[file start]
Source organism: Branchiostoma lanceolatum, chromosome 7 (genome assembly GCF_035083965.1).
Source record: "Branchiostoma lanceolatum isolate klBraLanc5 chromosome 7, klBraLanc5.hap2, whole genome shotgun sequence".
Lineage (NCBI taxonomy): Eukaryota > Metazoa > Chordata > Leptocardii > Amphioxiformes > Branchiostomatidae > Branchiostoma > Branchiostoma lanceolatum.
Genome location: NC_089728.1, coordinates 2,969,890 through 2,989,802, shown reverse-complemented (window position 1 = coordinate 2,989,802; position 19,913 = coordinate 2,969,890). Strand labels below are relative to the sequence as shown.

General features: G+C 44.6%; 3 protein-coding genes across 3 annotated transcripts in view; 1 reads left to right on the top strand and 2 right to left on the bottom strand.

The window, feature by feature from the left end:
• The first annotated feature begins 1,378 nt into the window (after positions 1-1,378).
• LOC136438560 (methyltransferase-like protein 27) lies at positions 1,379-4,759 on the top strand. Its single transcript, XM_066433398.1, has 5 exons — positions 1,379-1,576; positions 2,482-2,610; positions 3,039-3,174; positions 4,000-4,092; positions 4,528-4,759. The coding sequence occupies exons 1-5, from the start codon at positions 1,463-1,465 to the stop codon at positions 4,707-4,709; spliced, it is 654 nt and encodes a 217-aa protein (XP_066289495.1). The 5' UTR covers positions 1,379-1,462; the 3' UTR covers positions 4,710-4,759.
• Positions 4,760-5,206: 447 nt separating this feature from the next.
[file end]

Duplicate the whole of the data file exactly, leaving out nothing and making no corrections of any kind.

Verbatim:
Source organism: Branchiostoma lanceolatum, chromosome 7 (genome assembly GCF_035083965.1).
Source record: "Branchiostoma lanceolatum isolate klBraLanc5 chromosome 7, klBraLanc5.hap2, whole genome shotgun sequence".
Lineage (NCBI taxonomy): Eukaryota > Metazoa > Chordata > Leptocardii > Amphioxiformes > Branchiostomatidae > Branchiostoma > Branchiostoma lanceolatum.
Genome location: NC_089728.1, coordinates 2,969,890 through 2,989,802, shown reverse-complemented (window position 1 = coordinate 2,989,802; position 19,913 = coordinate 2,969,890). Strand labels below are relative to the sequence as shown.

General features: G+C 44.6%; 3 protein-coding genes across 3 annotated transcripts in view; 1 reads left to right on the top strand and 2 right to left on the bottom strand.

The window, feature by feature from the left end:
• The first annotated feature begins 1,378 nt into the window (after positions 1-1,378).
• LOC136438560 (methyltransferase-like protein 27) lies at positions 1,379-4,759 on the top strand. Its single transcript, XM_066433398.1, has 5 exons — positions 1,379-1,576; positions 2,482-2,610; positions 3,039-3,174; positions 4,000-4,092; positions 4,528-4,759. The coding sequence occupies exons 1-5, from the start codon at positions 1,463-1,465 to the stop codon at positions 4,707-4,709; spliced, it is 654 nt and encodes a 217-aa protein (XP_066289495.1). The 5' UTR covers positions 1,379-1,462; the 3' UTR covers positions 4,710-4,759.
• Positions 4,760-5,206: 447 nt separating this feature from the next.